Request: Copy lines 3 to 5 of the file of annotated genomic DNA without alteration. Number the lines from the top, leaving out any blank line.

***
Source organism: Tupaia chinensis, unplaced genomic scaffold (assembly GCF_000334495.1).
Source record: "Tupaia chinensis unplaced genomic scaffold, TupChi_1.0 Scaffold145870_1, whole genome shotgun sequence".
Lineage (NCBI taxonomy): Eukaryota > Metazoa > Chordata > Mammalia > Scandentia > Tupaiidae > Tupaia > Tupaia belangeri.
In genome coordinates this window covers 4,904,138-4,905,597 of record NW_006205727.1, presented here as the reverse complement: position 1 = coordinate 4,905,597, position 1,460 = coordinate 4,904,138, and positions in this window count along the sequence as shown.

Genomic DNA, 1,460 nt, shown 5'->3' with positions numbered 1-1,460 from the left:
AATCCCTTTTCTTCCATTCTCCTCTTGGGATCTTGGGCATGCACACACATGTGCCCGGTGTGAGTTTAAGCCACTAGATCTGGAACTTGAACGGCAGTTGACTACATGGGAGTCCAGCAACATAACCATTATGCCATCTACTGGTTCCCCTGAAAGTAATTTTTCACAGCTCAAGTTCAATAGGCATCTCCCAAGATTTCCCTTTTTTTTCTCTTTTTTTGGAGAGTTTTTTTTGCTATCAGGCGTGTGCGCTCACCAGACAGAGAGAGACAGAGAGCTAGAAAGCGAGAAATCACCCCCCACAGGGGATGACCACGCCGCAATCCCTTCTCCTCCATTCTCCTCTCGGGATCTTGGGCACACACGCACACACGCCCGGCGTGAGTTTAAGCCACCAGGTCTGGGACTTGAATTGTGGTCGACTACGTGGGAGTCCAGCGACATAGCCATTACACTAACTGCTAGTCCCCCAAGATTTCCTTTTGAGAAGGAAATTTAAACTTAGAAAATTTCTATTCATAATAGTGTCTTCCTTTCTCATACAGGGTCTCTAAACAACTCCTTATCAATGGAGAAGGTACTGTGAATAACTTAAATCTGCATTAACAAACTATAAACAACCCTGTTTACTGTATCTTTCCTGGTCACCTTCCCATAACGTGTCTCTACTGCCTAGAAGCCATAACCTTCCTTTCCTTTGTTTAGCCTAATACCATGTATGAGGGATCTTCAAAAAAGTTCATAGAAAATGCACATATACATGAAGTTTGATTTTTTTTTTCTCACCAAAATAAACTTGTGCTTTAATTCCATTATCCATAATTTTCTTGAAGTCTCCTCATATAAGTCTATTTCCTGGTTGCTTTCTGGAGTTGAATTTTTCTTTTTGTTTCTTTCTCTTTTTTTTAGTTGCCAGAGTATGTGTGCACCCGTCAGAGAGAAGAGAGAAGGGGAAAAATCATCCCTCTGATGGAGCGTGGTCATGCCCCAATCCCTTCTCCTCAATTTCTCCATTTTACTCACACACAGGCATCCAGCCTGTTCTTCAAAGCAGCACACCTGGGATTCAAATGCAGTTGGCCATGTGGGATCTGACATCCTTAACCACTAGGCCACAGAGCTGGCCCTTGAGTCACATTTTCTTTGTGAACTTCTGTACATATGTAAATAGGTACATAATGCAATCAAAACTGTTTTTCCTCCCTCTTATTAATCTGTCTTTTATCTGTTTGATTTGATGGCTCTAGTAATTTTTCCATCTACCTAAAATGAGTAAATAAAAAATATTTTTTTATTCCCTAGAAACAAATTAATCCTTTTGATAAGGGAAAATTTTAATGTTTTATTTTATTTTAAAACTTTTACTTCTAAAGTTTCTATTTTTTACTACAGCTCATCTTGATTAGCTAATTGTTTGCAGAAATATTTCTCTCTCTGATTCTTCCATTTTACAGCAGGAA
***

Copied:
Lineage (NCBI taxonomy): Eukaryota > Metazoa > Chordata > Mammalia > Scandentia > Tupaiidae > Tupaia > Tupaia belangeri.
In genome coordinates this window covers 4,904,138-4,905,597 of record NW_006205727.1, presented here as the reverse complement: position 1 = coordinate 4,905,597, position 1,460 = coordinate 4,904,138, and positions in this window count along the sequence as shown.

Genomic DNA, 1,460 nt, shown 5'->3' with positions numbered 1-1,460 from the left: